Separation of powers is a fundamental principle of the United States Federal Government in which each distinct branch, the legislative, executive and judicial, can check and balance the other to prevent the concentration of power. This system of government safeguards against one branch exercising the essential functions of another.
The separation of powers is a respected and long-held basis of American government that was the original premise behind the Constitution. The goal of the original framers was to create a government that would not become tyrannical. Instead, it was purposely designed to promote liberty and democratically represent the will of the people. Even when the separation of the powers creates a situation that isn't in alignment with the public will or slows governmental processes, the system of checks and balances remains.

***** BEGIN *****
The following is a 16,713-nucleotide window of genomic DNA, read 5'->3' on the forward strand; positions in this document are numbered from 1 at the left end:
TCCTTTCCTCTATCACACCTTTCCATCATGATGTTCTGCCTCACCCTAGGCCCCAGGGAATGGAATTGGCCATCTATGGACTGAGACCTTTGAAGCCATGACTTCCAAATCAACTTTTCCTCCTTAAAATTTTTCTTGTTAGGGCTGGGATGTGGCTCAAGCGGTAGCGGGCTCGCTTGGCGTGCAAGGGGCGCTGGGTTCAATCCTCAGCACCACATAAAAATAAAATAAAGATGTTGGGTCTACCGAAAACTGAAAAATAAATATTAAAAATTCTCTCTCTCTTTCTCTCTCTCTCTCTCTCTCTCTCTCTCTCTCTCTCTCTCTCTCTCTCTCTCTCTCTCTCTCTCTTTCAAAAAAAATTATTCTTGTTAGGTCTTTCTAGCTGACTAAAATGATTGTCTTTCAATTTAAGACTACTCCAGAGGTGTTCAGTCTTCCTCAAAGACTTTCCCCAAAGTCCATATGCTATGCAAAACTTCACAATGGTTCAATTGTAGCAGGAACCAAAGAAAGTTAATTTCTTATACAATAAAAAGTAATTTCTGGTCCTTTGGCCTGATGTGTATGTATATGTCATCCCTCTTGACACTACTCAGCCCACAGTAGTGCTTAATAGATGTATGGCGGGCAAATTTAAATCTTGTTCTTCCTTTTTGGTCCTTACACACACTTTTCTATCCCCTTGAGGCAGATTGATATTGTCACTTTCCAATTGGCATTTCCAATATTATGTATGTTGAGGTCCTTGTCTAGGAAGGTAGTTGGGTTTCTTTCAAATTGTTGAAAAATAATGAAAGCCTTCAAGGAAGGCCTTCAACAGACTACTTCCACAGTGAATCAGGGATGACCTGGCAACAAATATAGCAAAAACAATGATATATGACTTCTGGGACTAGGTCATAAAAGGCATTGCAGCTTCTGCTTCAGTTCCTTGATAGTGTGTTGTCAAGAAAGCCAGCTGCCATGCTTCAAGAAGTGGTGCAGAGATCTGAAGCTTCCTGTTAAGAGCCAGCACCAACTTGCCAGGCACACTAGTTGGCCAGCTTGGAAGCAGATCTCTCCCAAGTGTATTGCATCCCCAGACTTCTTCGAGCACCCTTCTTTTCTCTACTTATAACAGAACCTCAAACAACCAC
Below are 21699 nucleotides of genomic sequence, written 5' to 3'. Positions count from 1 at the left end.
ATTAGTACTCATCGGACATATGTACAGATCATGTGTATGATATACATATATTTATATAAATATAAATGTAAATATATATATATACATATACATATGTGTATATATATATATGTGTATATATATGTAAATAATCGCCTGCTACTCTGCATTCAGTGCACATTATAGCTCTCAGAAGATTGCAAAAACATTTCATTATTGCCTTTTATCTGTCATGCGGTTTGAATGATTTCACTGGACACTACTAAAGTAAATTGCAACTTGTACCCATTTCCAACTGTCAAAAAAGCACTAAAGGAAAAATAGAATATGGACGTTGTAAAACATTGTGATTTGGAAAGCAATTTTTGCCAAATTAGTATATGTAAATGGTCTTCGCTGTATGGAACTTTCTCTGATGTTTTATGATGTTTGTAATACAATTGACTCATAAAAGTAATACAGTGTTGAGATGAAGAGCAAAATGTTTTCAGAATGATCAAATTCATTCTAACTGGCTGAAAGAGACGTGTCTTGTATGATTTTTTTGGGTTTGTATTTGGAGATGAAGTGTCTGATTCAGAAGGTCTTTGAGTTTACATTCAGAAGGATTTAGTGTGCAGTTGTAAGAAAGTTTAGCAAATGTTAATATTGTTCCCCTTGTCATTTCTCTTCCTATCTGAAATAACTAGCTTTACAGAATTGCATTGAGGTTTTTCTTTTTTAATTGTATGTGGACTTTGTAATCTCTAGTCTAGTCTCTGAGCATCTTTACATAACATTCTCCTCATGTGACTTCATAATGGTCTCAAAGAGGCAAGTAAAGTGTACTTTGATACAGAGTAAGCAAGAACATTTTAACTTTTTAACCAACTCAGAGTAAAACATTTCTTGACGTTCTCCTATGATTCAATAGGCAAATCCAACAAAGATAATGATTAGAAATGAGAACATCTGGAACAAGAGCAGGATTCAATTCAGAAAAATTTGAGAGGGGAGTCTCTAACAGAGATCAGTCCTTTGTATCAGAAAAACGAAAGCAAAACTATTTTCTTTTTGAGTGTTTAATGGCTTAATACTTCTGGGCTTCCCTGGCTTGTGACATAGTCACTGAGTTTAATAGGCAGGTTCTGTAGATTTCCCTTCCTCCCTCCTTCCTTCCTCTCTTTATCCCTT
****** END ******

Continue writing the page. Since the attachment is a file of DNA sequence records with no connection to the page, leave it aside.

The separation of powers applies in all cases other than the presidential pardon. Congress is not able to block a legitimate pardon or impose oversight of pardons. Bad press may be created against the president, but the Constitution guarantees the president's power to pardon.
The 18th century French philosopher Charles-Louis de Secondat coined the term separation of powers in his publication, Spirit of the Laws, a treatise that was inspirational to the framers of the United States Constitution.